Investment & Trading Comics (Series 2)

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British publisher Allen Lane invested his own financial capital to launch the Penguin Books imprint in , initiating the paperback revolution in the English-language book market by releasing ten reprint titles. Lane intended to produce inexpensive books. He purchased paperback rights from publishers, ordered large print runs such as 20, copies—large for the time to keep unit prices low, and looked to non-traditional book-selling retail locations.

Booksellers were initially reluctant to buy his books, but when Woolworths placed a large order, the books sold extremely well. After that initial success, booksellers showed more willingness to stock paperbacks, and the name "Penguin" became closely associated with the word "paperback". The term "pocket book" became synonymous with paperback in English-speaking North America.

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In French, the term livre de poche was used and is still in use today. De Graaf, like Lane, negotiated paperback rights from other publishers, and produced many runs. His practices contrasted with those of Lane by his adoption of illustrated covers aimed at the North American market. To reach an even broader market than Lane, he used distribution networks of newspapers and magazines, which had a lengthy history of being aimed in format and distribution at mass audiences.

Because of its number-one position in what became a very long list of pocket editions, James Hilton 's Lost Horizon is often cited as the first American paperback book. Through the circulation of the paperback in kiosks and bookstores, scientific and intellectual knowledge was able to reach the masses. This occurred at the same time that the masses were starting to attend university, leading to the student revolts of prompting open access to knowledge. The paperback book meant that more people were able to openly and easily access knowledge and this led to people wanting more and more of it.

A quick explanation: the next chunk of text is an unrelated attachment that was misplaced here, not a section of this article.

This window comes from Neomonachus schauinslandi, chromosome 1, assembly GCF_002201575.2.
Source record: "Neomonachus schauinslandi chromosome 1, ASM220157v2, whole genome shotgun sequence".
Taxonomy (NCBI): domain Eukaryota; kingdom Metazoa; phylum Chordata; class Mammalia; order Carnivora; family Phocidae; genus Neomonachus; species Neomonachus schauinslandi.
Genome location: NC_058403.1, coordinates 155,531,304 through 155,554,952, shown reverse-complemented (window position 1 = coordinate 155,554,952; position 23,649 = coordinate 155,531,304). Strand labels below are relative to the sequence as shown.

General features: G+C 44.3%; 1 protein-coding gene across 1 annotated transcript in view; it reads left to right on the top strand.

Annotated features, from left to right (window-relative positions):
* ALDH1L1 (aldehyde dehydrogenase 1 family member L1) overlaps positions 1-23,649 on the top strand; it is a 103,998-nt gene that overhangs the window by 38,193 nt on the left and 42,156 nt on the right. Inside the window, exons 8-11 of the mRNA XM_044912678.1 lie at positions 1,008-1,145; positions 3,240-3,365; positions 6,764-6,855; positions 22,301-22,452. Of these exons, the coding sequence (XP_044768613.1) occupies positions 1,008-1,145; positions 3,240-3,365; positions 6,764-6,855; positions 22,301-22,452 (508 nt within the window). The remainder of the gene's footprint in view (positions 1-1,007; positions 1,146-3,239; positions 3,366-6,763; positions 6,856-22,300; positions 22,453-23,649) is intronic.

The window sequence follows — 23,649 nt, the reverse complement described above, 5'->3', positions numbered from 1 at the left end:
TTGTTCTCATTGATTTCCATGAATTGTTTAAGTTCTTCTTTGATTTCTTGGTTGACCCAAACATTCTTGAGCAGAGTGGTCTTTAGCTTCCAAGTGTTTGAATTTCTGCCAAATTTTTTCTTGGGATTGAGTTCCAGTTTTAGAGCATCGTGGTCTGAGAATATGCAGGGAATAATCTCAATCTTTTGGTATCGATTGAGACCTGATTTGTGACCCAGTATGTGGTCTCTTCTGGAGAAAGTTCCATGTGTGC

This accessibility posed a threat to the wealthy by imposing that it would be turned upside down, as the masses were now able to access almost all of the knowledge the wealthy previously had access to. Treating the paperback as any other book drastically weakened the distinction between high and low culture. The paperback revolution essentially broke this relationship by redefining it through access to knowledge.

In the United States, many companies entered the paperback publishing field in the years after Pocket Books' inception, including Ace , Dell , Bantam , Avon and dozens of other smaller publishers.

At first, paperbacks consisted entirely of reprints, but in , Fawcett Publications ' Gold Medal Books began publishing original works in paperback. Fawcett was also an independent newsstand distributor, and in , the company negotiated a contract with New American Library to distribute their Mentor and Signet titles. That contract prohibited Fawcett from becoming a competitor by publishing their own paperback reprints. Roscoe Kent Fawcett wanted to establish a line of Fawcett paperbacks, and he felt original works would not be a violation of the contract.

When these books were successfully published, he announced Gold Medal Books, a line of paperback originals.